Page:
Whether you choose to proceed with the story, a quest, or just explore to find things, there is always a routine in what you do. Firstly, you begin the day. Your squad has disbanded without your presence. There is a system in place that allows a squad to be registered, but it’s clumsy at best and highly unintuitive. Details on all of the kingdom’s citizens can be accessed via a platform outside the castle, once you’ve built it, but there is no way to assign particular citizens to groups. The royal guard must be brought to the platform and then registered. Any additions to the royal guard would require re-registering the entire group.

The second step is to venture forth into the wilds, and it is here that the game functions most like Pikmin. All units have two basic commands: charge and retreat. The actions a unit performs depend on what he/she is being charged into. Charge a grunt at an enemy, and he’ll attack accordingly. Charge a grunt at a giant tree stump and he’ll just come back confused. There are appropriate classes to send out against particular obstacles, but solving the giant tree stump obstacle is amongst the simplest of problems.


Now let’s say you’re moving through an underpass and an enemy above is happily hurtling pots and rocks out of his infinite supply at the ground below. There is also a barricade of fallen logs blocking your path. You could send in your troops to deal with the logs, and then retreat as necessary. Or, if you brought along your archers, have them deal with the monster.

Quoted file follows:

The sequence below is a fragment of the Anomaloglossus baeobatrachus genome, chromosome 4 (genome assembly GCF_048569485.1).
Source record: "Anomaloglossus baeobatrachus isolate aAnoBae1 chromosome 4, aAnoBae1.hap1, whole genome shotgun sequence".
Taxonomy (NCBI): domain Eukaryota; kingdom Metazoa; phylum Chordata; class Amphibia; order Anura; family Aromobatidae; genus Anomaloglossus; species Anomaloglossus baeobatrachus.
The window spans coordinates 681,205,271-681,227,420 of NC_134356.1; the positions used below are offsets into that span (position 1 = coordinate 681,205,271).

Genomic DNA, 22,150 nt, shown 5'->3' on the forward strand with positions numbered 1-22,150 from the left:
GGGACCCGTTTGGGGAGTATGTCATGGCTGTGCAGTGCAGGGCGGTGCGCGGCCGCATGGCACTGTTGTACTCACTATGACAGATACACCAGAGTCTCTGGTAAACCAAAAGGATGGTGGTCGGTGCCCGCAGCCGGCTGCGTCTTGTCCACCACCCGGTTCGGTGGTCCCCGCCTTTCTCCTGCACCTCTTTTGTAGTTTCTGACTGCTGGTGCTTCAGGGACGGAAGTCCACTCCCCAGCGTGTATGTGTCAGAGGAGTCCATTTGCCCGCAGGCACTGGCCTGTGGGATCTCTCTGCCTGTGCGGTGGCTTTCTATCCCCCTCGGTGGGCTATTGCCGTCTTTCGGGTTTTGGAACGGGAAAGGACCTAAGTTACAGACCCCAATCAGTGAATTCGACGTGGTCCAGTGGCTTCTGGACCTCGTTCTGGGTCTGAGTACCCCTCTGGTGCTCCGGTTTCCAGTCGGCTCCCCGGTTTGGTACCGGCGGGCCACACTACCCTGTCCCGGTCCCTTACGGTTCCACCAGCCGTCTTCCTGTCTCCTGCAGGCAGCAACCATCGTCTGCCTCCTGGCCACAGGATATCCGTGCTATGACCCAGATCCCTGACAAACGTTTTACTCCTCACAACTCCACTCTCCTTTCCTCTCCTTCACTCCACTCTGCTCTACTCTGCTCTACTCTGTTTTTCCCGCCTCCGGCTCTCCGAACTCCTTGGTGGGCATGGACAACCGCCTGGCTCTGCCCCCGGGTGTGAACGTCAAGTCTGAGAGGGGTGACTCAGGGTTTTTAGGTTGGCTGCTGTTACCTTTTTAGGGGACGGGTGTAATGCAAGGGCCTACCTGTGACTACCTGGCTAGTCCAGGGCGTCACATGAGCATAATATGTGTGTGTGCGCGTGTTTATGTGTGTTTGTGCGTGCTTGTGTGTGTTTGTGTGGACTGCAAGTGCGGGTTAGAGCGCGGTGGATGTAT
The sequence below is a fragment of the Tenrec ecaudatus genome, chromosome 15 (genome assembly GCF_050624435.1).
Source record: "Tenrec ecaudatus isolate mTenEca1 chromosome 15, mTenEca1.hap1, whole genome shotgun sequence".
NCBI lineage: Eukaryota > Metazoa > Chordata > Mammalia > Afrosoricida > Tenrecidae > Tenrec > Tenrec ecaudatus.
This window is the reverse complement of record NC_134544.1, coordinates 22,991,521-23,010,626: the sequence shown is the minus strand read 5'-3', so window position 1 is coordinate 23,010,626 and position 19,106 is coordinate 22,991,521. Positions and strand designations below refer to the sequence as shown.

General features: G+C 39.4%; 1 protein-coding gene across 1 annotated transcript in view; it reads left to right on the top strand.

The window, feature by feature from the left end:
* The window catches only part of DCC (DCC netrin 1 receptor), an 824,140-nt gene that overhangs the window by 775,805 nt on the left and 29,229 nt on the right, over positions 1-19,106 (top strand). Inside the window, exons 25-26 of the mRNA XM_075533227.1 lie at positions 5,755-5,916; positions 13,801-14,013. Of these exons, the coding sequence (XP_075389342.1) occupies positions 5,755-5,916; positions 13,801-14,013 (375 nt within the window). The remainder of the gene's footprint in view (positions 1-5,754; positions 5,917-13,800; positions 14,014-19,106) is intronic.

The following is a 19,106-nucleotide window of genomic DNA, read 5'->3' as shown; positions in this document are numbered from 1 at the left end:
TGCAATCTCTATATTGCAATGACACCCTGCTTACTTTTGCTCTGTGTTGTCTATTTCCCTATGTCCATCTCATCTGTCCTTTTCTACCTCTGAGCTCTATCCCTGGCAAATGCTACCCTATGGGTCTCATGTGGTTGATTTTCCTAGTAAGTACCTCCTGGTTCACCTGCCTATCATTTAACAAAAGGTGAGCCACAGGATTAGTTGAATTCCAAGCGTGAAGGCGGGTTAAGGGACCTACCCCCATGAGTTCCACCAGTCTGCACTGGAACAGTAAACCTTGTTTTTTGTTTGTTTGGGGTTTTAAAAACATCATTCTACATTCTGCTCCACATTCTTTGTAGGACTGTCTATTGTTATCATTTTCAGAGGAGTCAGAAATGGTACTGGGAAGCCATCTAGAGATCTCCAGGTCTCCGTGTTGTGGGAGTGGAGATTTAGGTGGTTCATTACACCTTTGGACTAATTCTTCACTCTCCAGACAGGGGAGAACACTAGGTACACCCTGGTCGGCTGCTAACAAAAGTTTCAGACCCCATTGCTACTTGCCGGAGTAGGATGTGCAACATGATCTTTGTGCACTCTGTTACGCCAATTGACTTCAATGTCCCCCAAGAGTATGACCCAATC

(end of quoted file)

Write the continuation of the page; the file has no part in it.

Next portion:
The main problem with leading the royal guard is how they follow their King around. They are less like individuals that happily follow the King, and more like a tail, an extension of himself that whips around him as he turns. This becomes a problem when you encounter ledges, or enemies that like charging into aspiring heroes. A few of ’em might find themselves hanging in mid-air, Wile. E. Coyote style, before realizing that gravity is about to take them down.


The third, and final step, is the return home. Whether you’ve completed a quest, took down a monster or merely followed a path to it’s inevitable conclusion, you will undoubtedly have plenty of miscellaneous, unidentified loot on you. Go back home to the castle and sit on the throne and all of that loot will be appraised for what it is worth. Then rest up, and begin again.

With a brand new day there are plenty of options for the King to pursue. More money is needed for renovations. New quests have arrived. Princess Apricot wants some alone time. The sky isn’t the limit, but there is plenty of reason to wander around the casual world of New Little King’s Story, even if it’s just to see what’s there.

7 out of 10

The author of this fine article

is a Senior Staff Writer at Thunderbolt, having joined in July 2011.

Gentle persuasion